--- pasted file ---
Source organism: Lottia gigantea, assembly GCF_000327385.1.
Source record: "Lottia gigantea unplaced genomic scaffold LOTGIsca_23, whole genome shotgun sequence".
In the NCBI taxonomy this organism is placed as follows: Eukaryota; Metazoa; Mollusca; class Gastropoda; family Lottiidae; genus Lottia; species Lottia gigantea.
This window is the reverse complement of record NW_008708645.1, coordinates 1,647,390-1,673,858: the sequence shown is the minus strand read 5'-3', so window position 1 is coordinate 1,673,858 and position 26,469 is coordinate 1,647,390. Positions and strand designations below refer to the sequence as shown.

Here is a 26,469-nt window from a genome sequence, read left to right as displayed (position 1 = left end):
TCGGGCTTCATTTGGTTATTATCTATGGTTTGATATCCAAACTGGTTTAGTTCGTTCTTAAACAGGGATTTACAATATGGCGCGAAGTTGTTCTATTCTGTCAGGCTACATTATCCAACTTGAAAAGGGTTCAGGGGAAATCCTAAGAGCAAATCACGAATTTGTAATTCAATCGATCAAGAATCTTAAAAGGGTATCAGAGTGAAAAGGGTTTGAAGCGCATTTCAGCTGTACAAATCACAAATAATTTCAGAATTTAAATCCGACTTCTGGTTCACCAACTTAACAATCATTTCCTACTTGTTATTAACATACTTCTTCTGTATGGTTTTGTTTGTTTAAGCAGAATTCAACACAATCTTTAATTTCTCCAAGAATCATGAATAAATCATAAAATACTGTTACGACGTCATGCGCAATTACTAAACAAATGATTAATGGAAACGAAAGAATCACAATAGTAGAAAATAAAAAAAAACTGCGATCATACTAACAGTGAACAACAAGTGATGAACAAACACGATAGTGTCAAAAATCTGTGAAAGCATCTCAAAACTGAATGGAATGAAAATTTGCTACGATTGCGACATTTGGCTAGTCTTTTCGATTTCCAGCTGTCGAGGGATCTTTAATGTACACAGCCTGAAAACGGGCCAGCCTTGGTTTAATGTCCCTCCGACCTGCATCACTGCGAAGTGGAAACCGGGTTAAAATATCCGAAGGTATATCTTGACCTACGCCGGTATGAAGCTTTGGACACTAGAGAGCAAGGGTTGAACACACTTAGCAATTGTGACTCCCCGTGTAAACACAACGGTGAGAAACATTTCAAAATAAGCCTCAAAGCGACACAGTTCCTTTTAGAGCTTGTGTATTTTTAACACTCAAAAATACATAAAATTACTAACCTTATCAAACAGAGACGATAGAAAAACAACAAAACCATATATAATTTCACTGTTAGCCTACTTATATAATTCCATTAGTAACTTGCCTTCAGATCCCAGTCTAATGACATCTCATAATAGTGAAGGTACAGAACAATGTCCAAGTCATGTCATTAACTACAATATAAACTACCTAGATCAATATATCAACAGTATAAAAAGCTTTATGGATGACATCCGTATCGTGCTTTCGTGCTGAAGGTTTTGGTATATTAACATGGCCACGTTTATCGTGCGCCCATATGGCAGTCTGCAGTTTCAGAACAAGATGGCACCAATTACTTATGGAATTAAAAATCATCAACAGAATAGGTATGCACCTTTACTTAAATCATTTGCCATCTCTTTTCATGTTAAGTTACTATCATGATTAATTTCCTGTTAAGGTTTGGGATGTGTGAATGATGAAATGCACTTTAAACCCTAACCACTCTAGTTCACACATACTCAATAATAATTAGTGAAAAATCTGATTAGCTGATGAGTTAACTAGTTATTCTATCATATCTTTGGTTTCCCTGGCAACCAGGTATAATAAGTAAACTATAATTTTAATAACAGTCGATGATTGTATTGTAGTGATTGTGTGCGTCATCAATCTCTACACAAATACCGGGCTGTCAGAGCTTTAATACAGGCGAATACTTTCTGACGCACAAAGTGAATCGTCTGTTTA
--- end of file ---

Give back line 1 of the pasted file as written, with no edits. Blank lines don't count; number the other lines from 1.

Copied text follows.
Source organism: Lottia gigantea, assembly GCF_000327385.1.